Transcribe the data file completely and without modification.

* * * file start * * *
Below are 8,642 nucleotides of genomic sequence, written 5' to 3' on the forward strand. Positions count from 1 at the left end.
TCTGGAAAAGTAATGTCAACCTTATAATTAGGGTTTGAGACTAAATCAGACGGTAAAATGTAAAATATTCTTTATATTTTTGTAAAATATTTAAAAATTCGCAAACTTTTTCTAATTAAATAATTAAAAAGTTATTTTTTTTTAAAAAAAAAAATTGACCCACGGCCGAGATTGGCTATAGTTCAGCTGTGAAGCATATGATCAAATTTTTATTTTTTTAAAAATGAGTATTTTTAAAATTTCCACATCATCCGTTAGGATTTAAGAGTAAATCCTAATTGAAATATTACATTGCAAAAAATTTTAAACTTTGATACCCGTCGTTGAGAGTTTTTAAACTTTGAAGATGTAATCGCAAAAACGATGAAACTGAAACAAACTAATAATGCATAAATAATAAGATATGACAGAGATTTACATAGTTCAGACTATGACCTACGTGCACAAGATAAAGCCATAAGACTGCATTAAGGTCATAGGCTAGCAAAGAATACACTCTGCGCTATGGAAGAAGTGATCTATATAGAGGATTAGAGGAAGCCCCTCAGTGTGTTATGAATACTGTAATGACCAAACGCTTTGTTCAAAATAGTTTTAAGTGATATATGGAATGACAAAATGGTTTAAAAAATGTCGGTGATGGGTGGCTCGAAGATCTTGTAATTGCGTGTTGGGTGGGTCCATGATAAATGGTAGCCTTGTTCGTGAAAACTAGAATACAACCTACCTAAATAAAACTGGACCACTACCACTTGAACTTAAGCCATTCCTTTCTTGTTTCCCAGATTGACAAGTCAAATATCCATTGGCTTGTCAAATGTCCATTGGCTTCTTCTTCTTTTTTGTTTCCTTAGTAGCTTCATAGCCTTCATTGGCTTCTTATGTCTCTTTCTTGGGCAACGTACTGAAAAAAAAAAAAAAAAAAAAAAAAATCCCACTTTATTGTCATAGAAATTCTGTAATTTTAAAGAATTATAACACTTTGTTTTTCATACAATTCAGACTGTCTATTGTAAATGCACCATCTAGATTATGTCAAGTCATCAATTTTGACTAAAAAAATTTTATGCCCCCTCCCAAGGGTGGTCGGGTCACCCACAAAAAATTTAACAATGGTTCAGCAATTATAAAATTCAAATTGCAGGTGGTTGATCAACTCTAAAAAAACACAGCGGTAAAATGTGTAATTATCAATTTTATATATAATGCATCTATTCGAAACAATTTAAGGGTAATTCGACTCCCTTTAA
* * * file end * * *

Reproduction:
Below are 8,642 nucleotides of genomic sequence, written 5' to 3' on the forward strand. Positions count from 1 at the left end.
TCTGGAAAAGTAATGTCAACCTTATAATTAGGGTTTGAGACTAAATCAGACGGTAAAATGTAAAATATTCTTTATATTTTTGTAAAATATTTAAAAATTCGCAAACTTTTTCTAATTAAATAATTAAAAAGTTATTTTTTTTTAAAAAAAAAAATTGACCCACGGCCGAGATTGGCTATAGTTCAGCTGTGAAGCATATGATCAAATTTTTATTTTTTTAAAAATGAGTATTTTTAAAATTTCCACATCATCCGTTAGGATTTAAGAGTAAATCCTAATTGAAATATTACATTGCAAAAAATTTTAAACTTTGATACCCGTCGTTGAGAGTTTTTAAACTTTGAAGATGTAATCGCAAAAACGATGAAACTGAAACAAACTAATAATGCATAAATAATAAGATATGACAGAGATTTACATAGTTCAGACTATGACCTACGTGCACAAGATAAAGCCATAAGACTGCATTAAGGTCATAGGCTAGCAAAGAATACACTCTGCGCTATGGAAGAAGTGATCTATATAGAGGATTAGAGGAAGCCCCTCAGTGTGTTATGAATACTGTAATGACCAAACGCTTTGTTCAAAATAGTTTTAAGTGATATATGGAATGACAAAATGGTTTAAAAAATGTCGGTGATGGGTGGCTCGAAGATCTTGTAATTGCGTGTTGGGTGGGTCCATGATAAATGGTAGCCTTGTTCGTGAAAACTAGAATACAACCTACCTAAATAAAACTGGACCACTACCACTTGAACTTAAGCCATTCCTTTCTTGTTTCCCAGATTGACAAGTCAAATATCCATTGGCTTGTCAAATGTCCATTGGCTTCTTCTTCTTTTTTGTTTCCTTAGTAGCTTCATAGCCTTCATTGGCTTCTTATGTCTCTTTCTTGGGCAACGTACTGAAAAAAAAAAAAAAAAAAAAAAAAATCCCACTTTATTGTCATAGAAATTCTGTAATTTTAAAGAATTATAACACTTTGTTTTTCATACAATTCAGACTGTCTATTGTAAATGCACCATCTAGATTATGTCAAGTCATCAATTTTGACTAAAAAAATTTTATGCCCCCTCCCAAGGGTGGTCGGGTCACCCACAAAAAATTTAACAATGGTTCAGCAATTATAAAATTCAAATTGCAGGTGGTTGATCAACTCTAAAAAAACACAGCGGTAAAATGTGTAATTATCAATTTTATATATAATGCATCTATTCGAAACAATTTAAGGGTAATTCGACTCCCTTTAA